A community college education is a good value, and you may meet an MVP

Kamil Krzaczynski-USA TODAY Sports

Watch the last days of Albert Pujols“A profession, one has to remember. The man cast a huge shadow over the sport for so long, and his early days seem like a different era. To get a sense of the duration, I remember hearing about him for the first time from a physical version of USA Today Sports Weekly – The thing we used to read while walking to school uphill in both directions, etc., the Cardinals were reported to have been so impressed by a 21-year-old third baseman who barely played above the low that they were thinking of hooking him up in the opening day lineup.

The Pujols’ rapid rise to prominence is unusual but totally unheard of, and the appearance of a young, precocious hitter from the Dominican Republic conjures up some images: signing as a teenager, working through the low shorts, and proving himself against the old men when his American peers are still They eat the meal plan and go to fraternity parties.

But Pujols, who moved to New York and then Independence, Missouri, as a teenager, was a college baseball player. He played one season at Maple Woods Community College (now Metropolitan Community College – Maple Woods). There, he did what you would expect one of the best hitters ever to do against juco competition: Hit .466 with 22 points in 56 games, led his team to a regional title, and earned American honors. That spring, the Cardinals selected him for the thirteenth round of enlistment, and two years later he was in the majors. Two World Series, three MVP Awards and nearly 700 home tours later, you know the rest of the story.

As a self-described college baseball fan (others might use adjectives like “sicko” and “know-it-all”), I was struck by the idea that if one were to measure the success of a college baseball program with something like cumulative WAR or reward devices, Pujols alone puts Maple Woods on par with most Power Five software. It’s more fun thanks to Bryce Harperat Late Southern Nevada College, there are many middle schools with active MVP winners, but no Division I schools.

There are two points here, one serious and one not.

The serious point is that while some programs have a reputation for developing talent, and certain regions have a reputation for producing them, truly exceptional baseball players come from everywhere and go down dozens of different paths into the majors. They are the children of athletes, teachers, farmers, loaders, librarians, whatever. They were found playing in front of 10,000 screaming SEC fans or playing in front of Nobody in Particular in high schools in upstate New York.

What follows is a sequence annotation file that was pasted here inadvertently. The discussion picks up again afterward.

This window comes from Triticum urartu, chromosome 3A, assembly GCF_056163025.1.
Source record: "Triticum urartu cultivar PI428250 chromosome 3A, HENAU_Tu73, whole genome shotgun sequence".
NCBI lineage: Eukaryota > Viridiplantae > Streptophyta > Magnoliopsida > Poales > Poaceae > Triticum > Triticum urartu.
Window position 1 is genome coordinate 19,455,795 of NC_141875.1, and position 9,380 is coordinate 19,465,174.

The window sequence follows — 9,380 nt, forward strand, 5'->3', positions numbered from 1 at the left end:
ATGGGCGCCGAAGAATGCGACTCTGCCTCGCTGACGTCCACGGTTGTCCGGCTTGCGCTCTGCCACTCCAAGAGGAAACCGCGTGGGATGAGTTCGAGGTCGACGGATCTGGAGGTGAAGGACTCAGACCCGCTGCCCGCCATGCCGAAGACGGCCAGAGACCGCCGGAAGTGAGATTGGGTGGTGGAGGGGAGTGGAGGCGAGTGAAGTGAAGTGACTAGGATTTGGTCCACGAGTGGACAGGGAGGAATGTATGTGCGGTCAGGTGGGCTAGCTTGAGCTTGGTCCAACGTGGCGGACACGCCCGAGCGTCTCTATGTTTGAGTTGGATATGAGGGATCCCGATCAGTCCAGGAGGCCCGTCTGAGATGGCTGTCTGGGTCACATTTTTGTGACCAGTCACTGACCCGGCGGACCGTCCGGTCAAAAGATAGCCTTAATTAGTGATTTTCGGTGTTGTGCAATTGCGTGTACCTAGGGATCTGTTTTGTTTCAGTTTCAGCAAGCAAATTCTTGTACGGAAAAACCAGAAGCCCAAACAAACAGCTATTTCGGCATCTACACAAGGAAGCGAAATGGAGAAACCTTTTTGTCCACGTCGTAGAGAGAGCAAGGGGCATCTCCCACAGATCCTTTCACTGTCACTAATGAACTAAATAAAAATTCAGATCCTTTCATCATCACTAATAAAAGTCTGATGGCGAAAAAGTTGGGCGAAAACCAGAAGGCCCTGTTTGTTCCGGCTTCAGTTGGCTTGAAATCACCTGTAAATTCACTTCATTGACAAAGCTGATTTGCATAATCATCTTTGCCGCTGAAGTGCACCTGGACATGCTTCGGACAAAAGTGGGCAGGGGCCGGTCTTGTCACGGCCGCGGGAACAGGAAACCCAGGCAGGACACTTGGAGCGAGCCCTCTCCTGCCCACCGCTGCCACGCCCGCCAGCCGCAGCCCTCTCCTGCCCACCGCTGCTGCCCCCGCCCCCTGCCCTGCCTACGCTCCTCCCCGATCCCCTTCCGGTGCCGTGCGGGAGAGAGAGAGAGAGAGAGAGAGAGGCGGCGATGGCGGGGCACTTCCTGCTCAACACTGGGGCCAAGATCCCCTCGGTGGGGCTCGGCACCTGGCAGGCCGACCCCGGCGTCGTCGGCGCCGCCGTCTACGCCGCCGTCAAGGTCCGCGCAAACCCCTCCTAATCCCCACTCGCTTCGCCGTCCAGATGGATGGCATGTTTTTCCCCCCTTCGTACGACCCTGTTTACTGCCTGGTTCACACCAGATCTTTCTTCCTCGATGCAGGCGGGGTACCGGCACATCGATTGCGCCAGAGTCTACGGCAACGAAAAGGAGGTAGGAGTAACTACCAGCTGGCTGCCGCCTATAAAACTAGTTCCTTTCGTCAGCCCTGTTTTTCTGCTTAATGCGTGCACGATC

The really cool thing is that, for over 70 years now, organized baseball has had an exploratory network able to find almost all of them. A few more may be sneaking through the cracks now that the draft is half the size it was five years ago, but in general, even a kid from a random community college can get a shot at the pro if he’s good enough.

The not-so-serious point is that making this point provides an apt path to a phenomenon that die-hard baseball fans tend to live by: obscure trivia that makes absolutely no sense.

See, it turns out there’s absolutely no correlation between a college baseball program’s reputation and its ability to turn out MVP-level players. The size, yes, that the school has some control over, but not the heyday of its greatest alumni. So, in order to distract America’s white-collar workers on a Friday afternoon, I set up a test. Since modern MVP voting rules went into effect in 1931, at least 39 colleges have produced the best player in either the Major League or National. How many of these can you name? (Including the two I mentioned earlier in this post.)

The history of baseball turns out to be full of goku legends, not even counting two of the all-time greats in this test famous for his transition from small colleges to major convention schools. More complicated matters: A number of the top professional baseball-reference players are listed as having attended college but never played baseball there. For example, Ernie Banks took night classes at the University of Chicago, where he supposedly learned a lot of cool things about economics. I’ve sorted through these as best I can using SABR player CVs (if anyone has evidence one way or the other as to whether Karl Jastrzemsky played for the new Notre Dame team, or if Don Baylor played at Blinn College, I’ll update the test). Only players are listed in the school from which they were drafted and/or signed.

Admittedly, just a [chooses euphemism carefully] A certain type of person may search for this information, or even find it interesting when they encounter it. But this kind of obscure trivia is baked into a baseball fan base, so have fun.